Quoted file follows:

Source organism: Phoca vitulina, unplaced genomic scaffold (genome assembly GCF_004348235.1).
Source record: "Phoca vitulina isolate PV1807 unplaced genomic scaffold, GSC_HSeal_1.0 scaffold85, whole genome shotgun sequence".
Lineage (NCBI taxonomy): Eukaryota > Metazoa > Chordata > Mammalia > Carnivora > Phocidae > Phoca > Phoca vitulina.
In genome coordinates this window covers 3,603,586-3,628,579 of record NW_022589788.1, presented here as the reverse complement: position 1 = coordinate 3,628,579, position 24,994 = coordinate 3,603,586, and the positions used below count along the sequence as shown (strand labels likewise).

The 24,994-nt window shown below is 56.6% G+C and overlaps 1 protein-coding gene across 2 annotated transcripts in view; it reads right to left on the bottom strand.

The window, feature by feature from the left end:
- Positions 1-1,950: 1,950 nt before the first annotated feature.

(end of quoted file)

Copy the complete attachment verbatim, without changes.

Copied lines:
Source organism: Phoca vitulina, unplaced genomic scaffold (genome assembly GCF_004348235.1).
Source record: "Phoca vitulina isolate PV1807 unplaced genomic scaffold, GSC_HSeal_1.0 scaffold85, whole genome shotgun sequence".
Lineage (NCBI taxonomy): Eukaryota > Metazoa > Chordata > Mammalia > Carnivora > Phocidae > Phoca > Phoca vitulina.
In genome coordinates this window covers 3,603,586-3,628,579 of record NW_022589788.1, presented here as the reverse complement: position 1 = coordinate 3,628,579, position 24,994 = coordinate 3,603,586, and the positions used below count along the sequence as shown (strand labels likewise).

The 24,994-nt window shown below is 56.6% G+C and overlaps 1 protein-coding gene across 2 annotated transcripts in view; it reads right to left on the bottom strand.

The window, feature by feature from the left end:
- Positions 1-1,950: 1,950 nt before the first annotated feature.